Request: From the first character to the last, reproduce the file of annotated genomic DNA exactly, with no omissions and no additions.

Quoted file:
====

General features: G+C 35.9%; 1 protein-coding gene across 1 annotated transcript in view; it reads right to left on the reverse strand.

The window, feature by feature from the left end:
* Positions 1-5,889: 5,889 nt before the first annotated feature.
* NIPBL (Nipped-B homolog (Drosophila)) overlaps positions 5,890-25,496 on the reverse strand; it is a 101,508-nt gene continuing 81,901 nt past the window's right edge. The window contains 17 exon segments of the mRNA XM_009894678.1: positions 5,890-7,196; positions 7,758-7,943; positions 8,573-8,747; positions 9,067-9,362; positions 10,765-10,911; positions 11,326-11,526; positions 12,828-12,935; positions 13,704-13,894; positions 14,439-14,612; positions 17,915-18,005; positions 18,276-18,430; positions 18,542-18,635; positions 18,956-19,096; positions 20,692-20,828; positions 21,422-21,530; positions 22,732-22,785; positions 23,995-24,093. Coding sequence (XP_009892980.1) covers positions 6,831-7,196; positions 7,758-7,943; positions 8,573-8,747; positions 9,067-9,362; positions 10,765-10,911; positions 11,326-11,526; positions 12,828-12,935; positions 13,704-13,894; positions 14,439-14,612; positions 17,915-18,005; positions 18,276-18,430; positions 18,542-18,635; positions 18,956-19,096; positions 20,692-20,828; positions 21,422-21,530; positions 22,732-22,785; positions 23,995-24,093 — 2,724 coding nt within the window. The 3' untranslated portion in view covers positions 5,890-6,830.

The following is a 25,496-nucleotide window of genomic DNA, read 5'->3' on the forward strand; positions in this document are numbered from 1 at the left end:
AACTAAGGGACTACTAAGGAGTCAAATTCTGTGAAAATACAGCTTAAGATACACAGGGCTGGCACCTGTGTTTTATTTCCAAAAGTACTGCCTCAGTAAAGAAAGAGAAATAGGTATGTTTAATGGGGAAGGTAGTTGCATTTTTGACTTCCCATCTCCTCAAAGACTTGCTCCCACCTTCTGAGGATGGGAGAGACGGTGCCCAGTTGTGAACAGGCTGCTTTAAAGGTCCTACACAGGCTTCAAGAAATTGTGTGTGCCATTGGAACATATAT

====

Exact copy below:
General features: G+C 35.9%; 1 protein-coding gene across 1 annotated transcript in view; it reads right to left on the reverse strand.

The window, feature by feature from the left end:
* Positions 1-5,889: 5,889 nt before the first annotated feature.
* NIPBL (Nipped-B homolog (Drosophila)) overlaps positions 5,890-25,496 on the reverse strand; it is a 101,508-nt gene continuing 81,901 nt past the window's right edge. The window contains 17 exon segments of the mRNA XM_009894678.1: positions 5,890-7,196; positions 7,758-7,943; positions 8,573-8,747; positions 9,067-9,362; positions 10,765-10,911; positions 11,326-11,526; positions 12,828-12,935; positions 13,704-13,894; positions 14,439-14,612; positions 17,915-18,005; positions 18,276-18,430; positions 18,542-18,635; positions 18,956-19,096; positions 20,692-20,828; positions 21,422-21,530; positions 22,732-22,785; positions 23,995-24,093. Coding sequence (XP_009892980.1) covers positions 6,831-7,196; positions 7,758-7,943; positions 8,573-8,747; positions 9,067-9,362; positions 10,765-10,911; positions 11,326-11,526; positions 12,828-12,935; positions 13,704-13,894; positions 14,439-14,612; positions 17,915-18,005; positions 18,276-18,430; positions 18,542-18,635; positions 18,956-19,096; positions 20,692-20,828; positions 21,422-21,530; positions 22,732-22,785; positions 23,995-24,093 — 2,724 coding nt within the window. The 3' untranslated portion in view covers positions 5,890-6,830.

The following is a 25,496-nucleotide window of genomic DNA, read 5'->3' on the forward strand; positions in this document are numbered from 1 at the left end:
AACTAAGGGACTACTAAGGAGTCAAATTCTGTGAAAATACAGCTTAAGATACACAGGGCTGGCACCTGTGTTTTATTTCCAAAAGTACTGCCTCAGTAAAGAAAGAGAAATAGGTATGTTTAATGGGGAAGGTAGTTGCATTTTTGACTTCCCATCTCCTCAAAGACTTGCTCCCACCTTCTGAGGATGGGAGAGACGGTGCCCAGTTGTGAACAGGCTGCTTTAAAGGTCCTACACAGGCTTCAAGAAATTGTGTGTGCCATTGGAACATATAT